Saturday, November 08, 2014

A Journey through a revolution ...

From Cambridge University Press, Computing Universe by Tony Hey and Gyuri Papay was just released this week and I have been leafing through a digital version of its pages which are “intended to be intelligible to both high school and first year university students and to stimulate their interest in the wide range of opportunities of a career in computer science.”  The book covers developments related to computers from the 1930’s to the present day and includes discussion of topics like semiconductors, the rise of robots and computer games. 

As I started reading, I thought of my review of Innovators by Isaacson and although that book covers a much bigger time period, both titles focus on pioneers like Alan Turing.  And with The Imitation Game movie coming soon, there seems to be plenty of general interest.  Authors Hey and Papay make frequent reference to [Gordon] Moore’s law, lectures and contests from Richard Feynman, and predictions from Michio Kaku which will hopefully promote exploration of and greater familiarity with work by those distinguished scientists.  I also enjoyed the section explaining how algorithms were developed for IBM’s Watson, the eventual Jeopardy! champion.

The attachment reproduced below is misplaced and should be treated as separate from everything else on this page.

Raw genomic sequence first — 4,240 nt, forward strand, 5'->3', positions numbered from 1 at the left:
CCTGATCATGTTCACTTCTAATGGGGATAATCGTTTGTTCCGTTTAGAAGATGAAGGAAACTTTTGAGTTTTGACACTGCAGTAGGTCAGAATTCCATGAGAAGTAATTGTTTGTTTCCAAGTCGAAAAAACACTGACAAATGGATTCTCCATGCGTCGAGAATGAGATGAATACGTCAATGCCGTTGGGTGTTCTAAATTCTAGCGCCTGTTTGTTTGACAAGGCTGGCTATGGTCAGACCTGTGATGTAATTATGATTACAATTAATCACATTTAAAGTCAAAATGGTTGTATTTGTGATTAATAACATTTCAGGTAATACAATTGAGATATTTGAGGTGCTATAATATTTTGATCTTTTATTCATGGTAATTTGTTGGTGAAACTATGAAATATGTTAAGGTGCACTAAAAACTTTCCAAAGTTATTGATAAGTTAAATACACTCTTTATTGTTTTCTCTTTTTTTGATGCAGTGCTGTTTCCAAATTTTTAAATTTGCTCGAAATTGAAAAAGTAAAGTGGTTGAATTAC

Computing Universe includes plenty of pictures, but still seems a bit “dry” and “textbook-ish” overall.  I am wondering why publishers are not building more links and interactive elements into their books, especially on a subject such as this one; certainly, that would increase the appeal for their intended audience.

For example, Maria Popova at Brain Pickings created a terrific visual review  (check out #27 about Hedy Lamarr’s contribution to wifi type communication; who knew?!) of 100 Ideas that Changed the Web by Jim Boulton.  Or look into The Gentleman who made Scholar and be sure to investigate 12 Lesser-known Google Projects that are Absolutely Amazing.

A favorite quote found in Computing Universe is “every 30 years there is a new wave of things that computers do.  Around 1950, they began to model events in the world (simulation) and around 1980 to connect people (communication). Since 2010, they have begun to engage with the physical world in a non-trivial way (embodiment).”  I look forward to a future edition of Computing Universe filled with engaging, interactive elements.